“Ordinary” Days

Ordinary Days Sometimes, ordinary days can produce extraordinary insights into our human need for communication, hope and empathy. Years ago, in a Boston mental hospital, a girl known as “Little Annie” was placed in a solitary room referred to by staff as “The Dungeon.” It was basically a dimly lit … [+]

Are You Molting?

Are You Molting? Imagine being a young blue crab in Lake Ponchartrain. Up til’ now, daily life has consisted of walking around side-ways, loving the world and just doing what crabs do, but life hasn’t felt so good lately — too much stress, feeling boxed in, barely able to breathe … [+]

What’s Left

I couldn’t help but notice the severe limp as she struggled to walk unassisted into the room. She gathered there with 45 co-survivors, all refugees from Cambodia. They were known as “Boat People.” Historical note: The Khmer Rouge oversaw one of the largest genocides of the 20th century: an estimated … [+]

Glad That’s Over!

I recall a very depressed lady whose marriage had recently been pronounced dead. Over intervening months, she regressed to a point where she could barely function. “How do you see the future?” I asked. Her response was a bit startling: “I don’t see the future.” This was unimaginable to someone … [+]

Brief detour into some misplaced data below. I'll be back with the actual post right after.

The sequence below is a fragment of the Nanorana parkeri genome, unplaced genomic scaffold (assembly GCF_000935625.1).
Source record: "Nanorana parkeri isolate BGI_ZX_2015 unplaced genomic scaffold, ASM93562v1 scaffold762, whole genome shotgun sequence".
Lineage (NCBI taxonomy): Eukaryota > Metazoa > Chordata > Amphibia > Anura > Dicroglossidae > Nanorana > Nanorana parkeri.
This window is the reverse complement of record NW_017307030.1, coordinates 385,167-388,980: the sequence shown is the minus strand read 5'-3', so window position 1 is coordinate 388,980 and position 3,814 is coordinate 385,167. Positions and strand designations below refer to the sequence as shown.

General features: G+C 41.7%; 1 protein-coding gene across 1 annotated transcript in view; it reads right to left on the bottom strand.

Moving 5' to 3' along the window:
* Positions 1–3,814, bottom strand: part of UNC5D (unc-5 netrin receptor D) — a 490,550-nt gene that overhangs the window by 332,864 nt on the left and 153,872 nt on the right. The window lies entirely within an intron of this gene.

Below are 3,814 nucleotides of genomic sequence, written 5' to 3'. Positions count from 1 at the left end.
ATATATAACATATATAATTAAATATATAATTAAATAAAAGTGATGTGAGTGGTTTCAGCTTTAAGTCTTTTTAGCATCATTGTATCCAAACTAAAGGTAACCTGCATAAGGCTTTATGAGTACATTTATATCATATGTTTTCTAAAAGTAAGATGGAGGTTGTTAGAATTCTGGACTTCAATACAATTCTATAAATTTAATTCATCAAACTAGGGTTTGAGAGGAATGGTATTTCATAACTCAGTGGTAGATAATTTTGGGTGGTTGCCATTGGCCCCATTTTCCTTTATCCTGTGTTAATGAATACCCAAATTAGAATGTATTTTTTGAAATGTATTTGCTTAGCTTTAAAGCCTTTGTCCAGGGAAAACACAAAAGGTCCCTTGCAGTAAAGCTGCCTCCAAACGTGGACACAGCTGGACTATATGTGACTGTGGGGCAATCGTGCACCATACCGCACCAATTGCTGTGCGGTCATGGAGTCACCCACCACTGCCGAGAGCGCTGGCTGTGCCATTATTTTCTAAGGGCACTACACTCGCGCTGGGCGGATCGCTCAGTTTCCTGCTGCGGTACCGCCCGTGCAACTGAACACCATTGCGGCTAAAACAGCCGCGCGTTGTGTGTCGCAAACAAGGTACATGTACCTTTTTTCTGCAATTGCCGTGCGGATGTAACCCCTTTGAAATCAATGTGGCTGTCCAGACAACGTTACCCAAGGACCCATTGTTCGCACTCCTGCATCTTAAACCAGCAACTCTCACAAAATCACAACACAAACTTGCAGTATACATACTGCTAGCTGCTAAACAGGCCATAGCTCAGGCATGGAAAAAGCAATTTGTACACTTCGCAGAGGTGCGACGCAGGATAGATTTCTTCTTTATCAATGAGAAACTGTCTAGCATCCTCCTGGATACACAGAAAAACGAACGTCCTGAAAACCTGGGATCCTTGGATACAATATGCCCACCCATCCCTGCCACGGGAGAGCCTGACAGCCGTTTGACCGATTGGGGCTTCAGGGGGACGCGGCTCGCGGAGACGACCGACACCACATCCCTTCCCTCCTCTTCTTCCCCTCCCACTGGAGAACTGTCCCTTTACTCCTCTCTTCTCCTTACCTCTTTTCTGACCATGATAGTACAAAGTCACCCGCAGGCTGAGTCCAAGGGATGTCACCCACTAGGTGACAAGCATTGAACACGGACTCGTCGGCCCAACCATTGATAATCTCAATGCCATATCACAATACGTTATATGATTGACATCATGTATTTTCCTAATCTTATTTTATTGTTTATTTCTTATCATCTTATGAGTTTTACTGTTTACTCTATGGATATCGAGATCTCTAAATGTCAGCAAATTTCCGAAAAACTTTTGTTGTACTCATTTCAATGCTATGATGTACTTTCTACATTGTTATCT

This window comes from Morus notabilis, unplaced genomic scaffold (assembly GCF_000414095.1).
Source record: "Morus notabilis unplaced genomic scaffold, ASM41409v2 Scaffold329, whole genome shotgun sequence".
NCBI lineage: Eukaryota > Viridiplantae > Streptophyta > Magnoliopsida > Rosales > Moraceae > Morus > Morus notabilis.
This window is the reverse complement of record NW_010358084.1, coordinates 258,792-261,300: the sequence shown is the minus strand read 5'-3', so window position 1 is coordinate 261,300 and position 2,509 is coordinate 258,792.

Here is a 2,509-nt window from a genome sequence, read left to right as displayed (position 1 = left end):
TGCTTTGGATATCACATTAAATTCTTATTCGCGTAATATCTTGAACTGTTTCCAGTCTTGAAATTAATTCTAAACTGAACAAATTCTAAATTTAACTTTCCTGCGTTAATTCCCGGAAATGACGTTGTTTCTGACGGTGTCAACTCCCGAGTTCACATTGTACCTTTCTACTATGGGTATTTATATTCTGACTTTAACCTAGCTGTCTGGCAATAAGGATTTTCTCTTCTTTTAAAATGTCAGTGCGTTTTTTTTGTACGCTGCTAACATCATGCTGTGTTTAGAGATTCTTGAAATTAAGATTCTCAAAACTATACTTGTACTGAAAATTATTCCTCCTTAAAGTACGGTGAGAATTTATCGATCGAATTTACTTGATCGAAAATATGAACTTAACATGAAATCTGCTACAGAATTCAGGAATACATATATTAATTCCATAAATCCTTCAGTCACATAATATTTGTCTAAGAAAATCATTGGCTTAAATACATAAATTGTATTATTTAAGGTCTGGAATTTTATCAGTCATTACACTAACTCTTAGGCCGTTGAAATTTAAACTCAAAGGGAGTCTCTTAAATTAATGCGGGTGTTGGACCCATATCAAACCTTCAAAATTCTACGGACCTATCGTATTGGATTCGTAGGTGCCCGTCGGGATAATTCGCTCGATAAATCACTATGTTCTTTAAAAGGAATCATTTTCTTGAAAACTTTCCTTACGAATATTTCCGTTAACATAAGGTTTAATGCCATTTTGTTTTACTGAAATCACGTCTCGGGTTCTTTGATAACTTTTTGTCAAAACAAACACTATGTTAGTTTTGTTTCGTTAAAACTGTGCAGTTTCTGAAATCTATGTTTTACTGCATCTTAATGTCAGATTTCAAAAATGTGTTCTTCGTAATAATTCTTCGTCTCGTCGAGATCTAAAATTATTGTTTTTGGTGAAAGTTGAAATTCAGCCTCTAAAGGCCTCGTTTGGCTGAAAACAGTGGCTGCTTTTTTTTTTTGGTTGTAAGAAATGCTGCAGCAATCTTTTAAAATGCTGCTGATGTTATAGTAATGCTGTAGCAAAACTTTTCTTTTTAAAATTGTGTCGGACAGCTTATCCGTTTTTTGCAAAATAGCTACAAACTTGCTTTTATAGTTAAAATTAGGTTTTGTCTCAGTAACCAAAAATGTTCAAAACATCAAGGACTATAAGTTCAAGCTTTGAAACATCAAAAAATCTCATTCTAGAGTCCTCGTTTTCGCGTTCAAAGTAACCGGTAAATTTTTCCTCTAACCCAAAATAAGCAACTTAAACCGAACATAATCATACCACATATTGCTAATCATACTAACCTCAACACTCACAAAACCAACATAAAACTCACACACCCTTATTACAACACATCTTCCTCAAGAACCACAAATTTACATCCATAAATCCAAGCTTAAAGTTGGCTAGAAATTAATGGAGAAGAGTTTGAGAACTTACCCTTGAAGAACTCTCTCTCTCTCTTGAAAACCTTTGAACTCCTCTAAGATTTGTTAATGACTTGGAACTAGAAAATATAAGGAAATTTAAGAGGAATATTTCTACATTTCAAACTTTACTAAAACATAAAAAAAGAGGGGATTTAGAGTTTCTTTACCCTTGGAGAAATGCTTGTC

Its Been a Minute

The phrase “It’s been a minute” can be heard among New Orleans folk to mean a very long time. For example, many years after Hurricane Katrina, the city’s more vulnerable populations still endure secondary wounding and re-traumatization. The vulnerable, however, are not limited only to economically disadvantaged, racial and ethnic … [+]

Precious in His Sight

Everywhere we turn, there are signs of human life being increasingly disrespected. We act shocked at gruesome images of beheadings by the death cult known as The Islamic State, with their unholy combination of the worst traits seen in al-Qaeda, Boko Haram, the Khmer Rouge, and the Nazis. Its soldiers … [+]